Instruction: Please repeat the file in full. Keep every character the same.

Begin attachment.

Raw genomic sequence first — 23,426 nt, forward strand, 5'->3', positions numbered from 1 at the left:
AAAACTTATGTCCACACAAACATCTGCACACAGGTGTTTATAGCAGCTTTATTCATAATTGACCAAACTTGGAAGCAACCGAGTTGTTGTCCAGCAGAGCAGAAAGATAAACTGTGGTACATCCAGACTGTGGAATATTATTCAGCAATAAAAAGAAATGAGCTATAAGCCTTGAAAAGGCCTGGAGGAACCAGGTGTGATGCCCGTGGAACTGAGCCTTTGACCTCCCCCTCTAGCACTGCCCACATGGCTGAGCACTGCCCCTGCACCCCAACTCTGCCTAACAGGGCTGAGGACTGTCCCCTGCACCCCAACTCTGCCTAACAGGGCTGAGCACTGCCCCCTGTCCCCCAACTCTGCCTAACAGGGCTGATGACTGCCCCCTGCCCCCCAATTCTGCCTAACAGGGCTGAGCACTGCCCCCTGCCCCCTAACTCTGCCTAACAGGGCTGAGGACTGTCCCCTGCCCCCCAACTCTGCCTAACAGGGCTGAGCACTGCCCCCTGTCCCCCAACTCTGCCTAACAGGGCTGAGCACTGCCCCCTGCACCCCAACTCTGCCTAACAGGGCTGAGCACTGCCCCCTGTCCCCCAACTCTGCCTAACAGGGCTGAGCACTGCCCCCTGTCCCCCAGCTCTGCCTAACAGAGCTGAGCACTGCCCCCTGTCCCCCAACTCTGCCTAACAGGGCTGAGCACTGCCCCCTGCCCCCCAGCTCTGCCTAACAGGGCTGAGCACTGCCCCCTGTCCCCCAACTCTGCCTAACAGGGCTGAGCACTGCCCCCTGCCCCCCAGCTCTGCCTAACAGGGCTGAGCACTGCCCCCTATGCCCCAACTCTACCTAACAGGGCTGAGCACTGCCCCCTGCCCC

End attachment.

Raw genomic sequence first — 23,426 nt, forward strand, 5'->3', positions numbered from 1 at the left:
AAAACTTATGTCCACACAAACATCTGCACACAGGTGTTTATAGCAGCTTTATTCATAATTGACCAAACTTGGAAGCAACCGAGTTGTTGTCCAGCAGAGCAGAAAGATAAACTGTGGTACATCCAGACTGTGGAATATTATTCAGCAATAAAAAGAAATGAGCTATAAGCCTTGAAAAGGCCTGGAGGAACCAGGTGTGATGCCCGTGGAACTGAGCCTTTGACCTCCCCCTCTAGCACTGCCCACATGGCTGAGCACTGCCCCTGCACCCCAACTCTGCCTAACAGGGCTGAGGACTGTCCCCTGCACCCCAACTCTGCCTAACAGGGCTGAGCACTGCCCCCTGTCCCCCAACTCTGCCTAACAGGGCTGATGACTGCCCCCTGCCCCCCAATTCTGCCTAACAGGGCTGAGCACTGCCCCCTGCCCCCTAACTCTGCCTAACAGGGCTGAGGACTGTCCCCTGCCCCCCAACTCTGCCTAACAGGGCTGAGCACTGCCCCCTGTCCCCCAACTCTGCCTAACAGGGCTGAGCACTGCCCCCTGCACCCCAACTCTGCCTAACAGGGCTGAGCACTGCCCCCTGTCCCCCAACTCTGCCTAACAGGGCTGAGCACTGCCCCCTGTCCCCCAGCTCTGCCTAACAGAGCTGAGCACTGCCCCCTGTCCCCCAACTCTGCCTAACAGGGCTGAGCACTGCCCCCTGCCCCCCAGCTCTGCCTAACAGGGCTGAGCACTGCCCCCTGTCCCCCAACTCTGCCTAACAGGGCTGAGCACTGCCCCCTGCCCCCCAGCTCTGCCTAACAGGGCTGAGCACTGCCCCCTATGCCCCAACTCTACCTAACAGGGCTGAGCACTGCCCCCTGCCCC